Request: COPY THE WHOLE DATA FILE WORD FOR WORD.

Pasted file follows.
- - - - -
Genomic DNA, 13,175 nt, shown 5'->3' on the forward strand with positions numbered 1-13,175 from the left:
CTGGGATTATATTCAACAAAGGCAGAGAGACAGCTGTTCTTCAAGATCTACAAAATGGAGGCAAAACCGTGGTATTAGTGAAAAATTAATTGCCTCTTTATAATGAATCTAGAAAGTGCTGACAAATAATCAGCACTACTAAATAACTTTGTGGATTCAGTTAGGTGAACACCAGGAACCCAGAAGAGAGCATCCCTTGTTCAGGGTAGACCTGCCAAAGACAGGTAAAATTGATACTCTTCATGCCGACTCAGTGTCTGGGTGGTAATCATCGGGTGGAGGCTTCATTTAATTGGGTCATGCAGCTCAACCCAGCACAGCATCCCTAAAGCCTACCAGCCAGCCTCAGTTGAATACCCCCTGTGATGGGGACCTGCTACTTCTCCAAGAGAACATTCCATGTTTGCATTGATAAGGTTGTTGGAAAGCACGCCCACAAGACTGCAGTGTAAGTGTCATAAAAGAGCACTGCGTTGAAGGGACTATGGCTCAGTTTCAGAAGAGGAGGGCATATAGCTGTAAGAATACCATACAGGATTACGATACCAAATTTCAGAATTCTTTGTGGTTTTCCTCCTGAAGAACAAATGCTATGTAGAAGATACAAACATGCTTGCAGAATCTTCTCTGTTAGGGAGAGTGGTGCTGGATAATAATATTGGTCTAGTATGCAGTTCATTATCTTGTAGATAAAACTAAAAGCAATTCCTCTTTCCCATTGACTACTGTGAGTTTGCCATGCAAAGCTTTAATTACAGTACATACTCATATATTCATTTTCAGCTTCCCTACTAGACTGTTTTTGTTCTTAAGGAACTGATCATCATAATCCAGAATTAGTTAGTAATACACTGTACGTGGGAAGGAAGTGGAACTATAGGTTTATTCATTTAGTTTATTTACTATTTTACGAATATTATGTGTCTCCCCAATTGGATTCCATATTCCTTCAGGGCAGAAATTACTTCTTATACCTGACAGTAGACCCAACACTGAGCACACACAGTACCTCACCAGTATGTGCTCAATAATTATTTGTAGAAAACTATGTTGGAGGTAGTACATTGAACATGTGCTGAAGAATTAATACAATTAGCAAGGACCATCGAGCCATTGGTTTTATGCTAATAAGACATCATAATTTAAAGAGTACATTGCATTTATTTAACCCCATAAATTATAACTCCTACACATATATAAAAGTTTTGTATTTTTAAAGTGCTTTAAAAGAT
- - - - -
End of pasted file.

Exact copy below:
Genomic DNA, 13,175 nt, shown 5'->3' on the forward strand with positions numbered 1-13,175 from the left:
CTGGGATTATATTCAACAAAGGCAGAGAGACAGCTGTTCTTCAAGATCTACAAAATGGAGGCAAAACCGTGGTATTAGTGAAAAATTAATTGCCTCTTTATAATGAATCTAGAAAGTGCTGACAAATAATCAGCACTACTAAATAACTTTGTGGATTCAGTTAGGTGAACACCAGGAACCCAGAAGAGAGCATCCCTTGTTCAGGGTAGACCTGCCAAAGACAGGTAAAATTGATACTCTTCATGCCGACTCAGTGTCTGGGTGGTAATCATCGGGTGGAGGCTTCATTTAATTGGGTCATGCAGCTCAACCCAGCACAGCATCCCTAAAGCCTACCAGCCAGCCTCAGTTGAATACCCCCTGTGATGGGGACCTGCTACTTCTCCAAGAGAACATTCCATGTTTGCATTGATAAGGTTGTTGGAAAGCACGCCCACAAGACTGCAGTGTAAGTGTCATAAAAGAGCACTGCGTTGAAGGGACTATGGCTCAGTTTCAGAAGAGGAGGGCATATAGCTGTAAGAATACCATACAGGATTACGATACCAAATTTCAGAATTCTTTGTGGTTTTCCTCCTGAAGAACAAATGCTATGTAGAAGATACAAACATGCTTGCAGAATCTTCTCTGTTAGGGAGAGTGGTGCTGGATAATAATATTGGTCTAGTATGCAGTTCATTATCTTGTAGATAAAACTAAAAGCAATTCCTCTTTCCCATTGACTACTGTGAGTTTGCCATGCAAAGCTTTAATTACAGTACATACTCATATATTCATTTTCAGCTTCCCTACTAGACTGTTTTTGTTCTTAAGGAACTGATCATCATAATCCAGAATTAGTTAGTAATACACTGTACGTGGGAAGGAAGTGGAACTATAGGTTTATTCATTTAGTTTATTTACTATTTTACGAATATTATGTGTCTCCCCAATTGGATTCCATATTCCTTCAGGGCAGAAATTACTTCTTATACCTGACAGTAGACCCAACACTGAGCACACACAGTACCTCACCAGTATGTGCTCAATAATTATTTGTAGAAAACTATGTTGGAGGTAGTACATTGAACATGTGCTGAAGAATTAATACAATTAGCAAGGACCATCGAGCCATTGGTTTTATGCTAATAAGACATCATAATTTAAAGAGTACATTGCATTTATTTAACCCCATAAATTATAACTCCTACACATATATAAAAGTTTTGTATTTTTAAAGTGCTTTAAAAGAT